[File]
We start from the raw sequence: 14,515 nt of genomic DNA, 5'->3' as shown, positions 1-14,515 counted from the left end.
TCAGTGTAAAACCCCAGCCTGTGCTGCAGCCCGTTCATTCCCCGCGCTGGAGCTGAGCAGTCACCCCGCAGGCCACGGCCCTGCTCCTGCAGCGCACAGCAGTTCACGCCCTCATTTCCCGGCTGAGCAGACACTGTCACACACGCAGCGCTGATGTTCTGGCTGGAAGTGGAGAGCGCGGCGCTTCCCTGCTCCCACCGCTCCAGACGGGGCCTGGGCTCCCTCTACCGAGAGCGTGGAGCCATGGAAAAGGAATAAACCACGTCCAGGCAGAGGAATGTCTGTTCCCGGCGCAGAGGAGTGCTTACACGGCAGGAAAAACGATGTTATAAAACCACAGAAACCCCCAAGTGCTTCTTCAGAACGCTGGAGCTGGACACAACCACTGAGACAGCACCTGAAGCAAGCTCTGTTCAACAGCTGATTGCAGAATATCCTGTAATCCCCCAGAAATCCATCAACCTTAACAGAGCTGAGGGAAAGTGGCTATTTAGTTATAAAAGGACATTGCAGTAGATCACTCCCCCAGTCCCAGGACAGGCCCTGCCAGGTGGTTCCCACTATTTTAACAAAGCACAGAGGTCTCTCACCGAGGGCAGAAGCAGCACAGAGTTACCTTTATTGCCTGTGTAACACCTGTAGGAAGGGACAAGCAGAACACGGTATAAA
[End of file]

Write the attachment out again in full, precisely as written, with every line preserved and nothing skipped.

We start from the raw sequence: 14,515 nt of genomic DNA, 5'->3' as shown, positions 1-14,515 counted from the left end.
TCAGTGTAAAACCCCAGCCTGTGCTGCAGCCCGTTCATTCCCCGCGCTGGAGCTGAGCAGTCACCCCGCAGGCCACGGCCCTGCTCCTGCAGCGCACAGCAGTTCACGCCCTCATTTCCCGGCTGAGCAGACACTGTCACACACGCAGCGCTGATGTTCTGGCTGGAAGTGGAGAGCGCGGCGCTTCCCTGCTCCCACCGCTCCAGACGGGGCCTGGGCTCCCTCTACCGAGAGCGTGGAGCCATGGAAAAGGAATAAACCACGTCCAGGCAGAGGAATGTCTGTTCCCGGCGCAGAGGAGTGCTTACACGGCAGGAAAAACGATGTTATAAAACCACAGAAACCCCCAAGTGCTTCTTCAGAACGCTGGAGCTGGACACAACCACTGAGACAGCACCTGAAGCAAGCTCTGTTCAACAGCTGATTGCAGAATATCCTGTAATCCCCCAGAAATCCATCAACCTTAACAGAGCTGAGGGAAAGTGGCTATTTAGTTATAAAAGGACATTGCAGTAGATCACTCCCCCAGTCCCAGGACAGGCCCTGCCAGGTGGTTCCCACTATTTTAACAAAGCACAGAGGTCTCTCACCGAGGGCAGAAGCAGCACAGAGTTACCTTTATTGCCTGTGTAACACCTGTAGGAAGGGACAAGCAGAACACGGTATAAA